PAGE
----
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Degus are small rodents. They are often gentle if handled frequently and unlike some rodents, are active chiefly in the daytime. They are intelligent and playful, and in the right situation, can be affectionate pets. They are playful and have been described as having a "bubbly" personality. They are highly social creatures and are best kept in small groups rather than singly.
Unlike rats and mice, their tails are haired, making them more popular with those who do not care for hairless tails. Degus have an unusually long lifespan for rodents, commonly living for 6-8 years and as long as 13 years has been reported.
Parents should determine if their children are old or gentle enough to handle a nearly 3-ounce (80 grams) agile pet without unintentionally harming the animal.
The downside of degus as pets is their predisposition to chewing. Much like chinchillas, they will chew on anything they have access to, and although the damage from this can be minimized by providing a lot of acceptable chewing materials, you can bet that a loose degu will chew on whatever seems like fun.
They have excellent hearing and sense of smell, but also have poor eyesight and are therefore prone to falling from ledges if left unattended.
Cages should be large and well ventilated. Since degus love to chew, plastic substrate is generally short lived. Wire caging with bars no wider than 2 cm is best. A pair of degus should be housed in nothing smaller than a 35-inch X 50-inch X 23-inch enclosure with room to play, climb, and sleep. Nest boxes are preferred sleeping areas.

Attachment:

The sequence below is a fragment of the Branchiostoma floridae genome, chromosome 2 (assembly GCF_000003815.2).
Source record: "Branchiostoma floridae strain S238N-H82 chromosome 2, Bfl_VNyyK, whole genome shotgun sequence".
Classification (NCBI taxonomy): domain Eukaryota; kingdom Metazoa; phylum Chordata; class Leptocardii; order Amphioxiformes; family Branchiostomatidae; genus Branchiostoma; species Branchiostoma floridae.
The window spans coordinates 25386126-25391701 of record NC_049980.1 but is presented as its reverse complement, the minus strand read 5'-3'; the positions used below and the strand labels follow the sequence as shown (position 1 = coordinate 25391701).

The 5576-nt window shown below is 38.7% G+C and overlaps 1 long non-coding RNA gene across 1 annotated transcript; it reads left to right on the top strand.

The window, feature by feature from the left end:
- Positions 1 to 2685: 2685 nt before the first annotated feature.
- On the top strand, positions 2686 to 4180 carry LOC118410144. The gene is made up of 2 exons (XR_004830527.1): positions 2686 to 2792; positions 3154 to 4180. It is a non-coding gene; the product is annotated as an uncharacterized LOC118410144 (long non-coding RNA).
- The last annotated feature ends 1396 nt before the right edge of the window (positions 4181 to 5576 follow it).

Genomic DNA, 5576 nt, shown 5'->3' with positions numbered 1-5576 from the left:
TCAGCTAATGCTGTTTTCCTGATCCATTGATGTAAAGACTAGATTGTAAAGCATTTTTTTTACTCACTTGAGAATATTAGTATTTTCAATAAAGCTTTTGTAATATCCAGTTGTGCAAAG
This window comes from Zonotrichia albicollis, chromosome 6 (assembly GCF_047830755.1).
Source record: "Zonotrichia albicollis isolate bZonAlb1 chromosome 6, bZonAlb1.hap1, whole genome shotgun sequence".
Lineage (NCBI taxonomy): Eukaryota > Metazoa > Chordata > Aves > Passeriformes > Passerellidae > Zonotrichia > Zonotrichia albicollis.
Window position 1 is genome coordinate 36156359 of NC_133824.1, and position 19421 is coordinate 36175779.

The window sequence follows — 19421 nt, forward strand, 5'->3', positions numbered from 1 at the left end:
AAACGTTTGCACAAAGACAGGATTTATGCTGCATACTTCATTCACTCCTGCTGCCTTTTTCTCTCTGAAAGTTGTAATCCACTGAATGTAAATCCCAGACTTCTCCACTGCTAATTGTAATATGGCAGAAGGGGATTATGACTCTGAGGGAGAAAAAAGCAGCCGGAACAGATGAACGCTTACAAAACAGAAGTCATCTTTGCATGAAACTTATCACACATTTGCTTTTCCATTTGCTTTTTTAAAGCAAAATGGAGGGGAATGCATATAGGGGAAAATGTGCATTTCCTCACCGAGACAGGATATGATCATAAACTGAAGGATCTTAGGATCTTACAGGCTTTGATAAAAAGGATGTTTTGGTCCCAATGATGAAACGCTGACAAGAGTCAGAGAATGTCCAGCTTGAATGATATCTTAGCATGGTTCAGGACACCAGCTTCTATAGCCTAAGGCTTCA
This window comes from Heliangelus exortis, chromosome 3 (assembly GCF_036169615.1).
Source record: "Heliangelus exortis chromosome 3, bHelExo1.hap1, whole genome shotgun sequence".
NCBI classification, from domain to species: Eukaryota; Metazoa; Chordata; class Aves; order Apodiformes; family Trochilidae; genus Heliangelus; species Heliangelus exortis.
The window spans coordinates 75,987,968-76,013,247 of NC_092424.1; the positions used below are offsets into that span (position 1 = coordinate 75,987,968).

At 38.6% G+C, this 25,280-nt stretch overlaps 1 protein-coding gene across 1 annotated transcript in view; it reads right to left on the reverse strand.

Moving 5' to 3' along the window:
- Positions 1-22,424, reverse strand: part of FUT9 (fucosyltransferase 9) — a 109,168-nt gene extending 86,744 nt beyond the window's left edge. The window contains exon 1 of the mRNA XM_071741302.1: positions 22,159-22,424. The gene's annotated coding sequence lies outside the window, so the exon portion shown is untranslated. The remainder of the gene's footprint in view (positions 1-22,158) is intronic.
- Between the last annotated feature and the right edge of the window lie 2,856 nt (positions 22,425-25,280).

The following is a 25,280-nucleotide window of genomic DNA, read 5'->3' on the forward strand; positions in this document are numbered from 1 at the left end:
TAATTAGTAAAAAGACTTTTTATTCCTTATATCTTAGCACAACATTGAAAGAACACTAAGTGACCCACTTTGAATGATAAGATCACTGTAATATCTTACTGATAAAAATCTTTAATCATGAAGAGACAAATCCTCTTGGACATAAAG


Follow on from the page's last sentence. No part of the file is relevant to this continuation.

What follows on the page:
Torn paper towels are often prized bedding material, and it is inexpensive and easy to replace if it becomes soiled. Since degus are burrowing animals, bedding should be deep and absorbent, but not with wood-based materials. Recycled paper products, such as Carefresh brand bedding, is ideal. Scooping out waste materials daily and changing the entire cage weekly will keep the environment healthy and minimize odors.
As playful and intelligent creatures, they need items for environmental enrichment such as solid wheels (wire wheels can result in long bone fractures), and toilet tissue rolls for exploration. Sisal rope climbs are favorites. Like chinchillas, degus need regular dust bathing to maintain a healthy coat. Dust baths should be provided several times per week, and a standard chinchilla dust may be used.
Chew toys, such as wood from edible trees (particularly apple trees) and dog rawhides are popular. Daily handling is important from a stimulation standpoint but will also help to tame them and make them more friendly.
Degus' nutritional needs also vary from that of many of our traditional rodent pets. They are generally offered a combination of chinchilla and guinea pig pellets as well as having timothy hay available 24/7. Since they have cheek teeth that continuously grow (similar to rabbits, guinea pigs, and chinchillas) they require the grinding action of a high-fiber diet in order to keep the teeth healthy. Small amounts of vegetables may be offered, but fruits should be limited since degus are pretty sugar intolerant.
Children need to learn that degus will lose their tail, particularly the tip, if it is grabbed roughly because that is part of their natural defense mechanism. It does not grow back.
Unfortunately, as they are a prey species, degus tend to hide illness, so it’s best to have them checked by a veterinarian when they are healthy for a base comparison. By the time illness is apparent to the owner, a degu has probably been sick for quite a while. Sadly, most degus are quite sick by the time they first get to the veterinarian.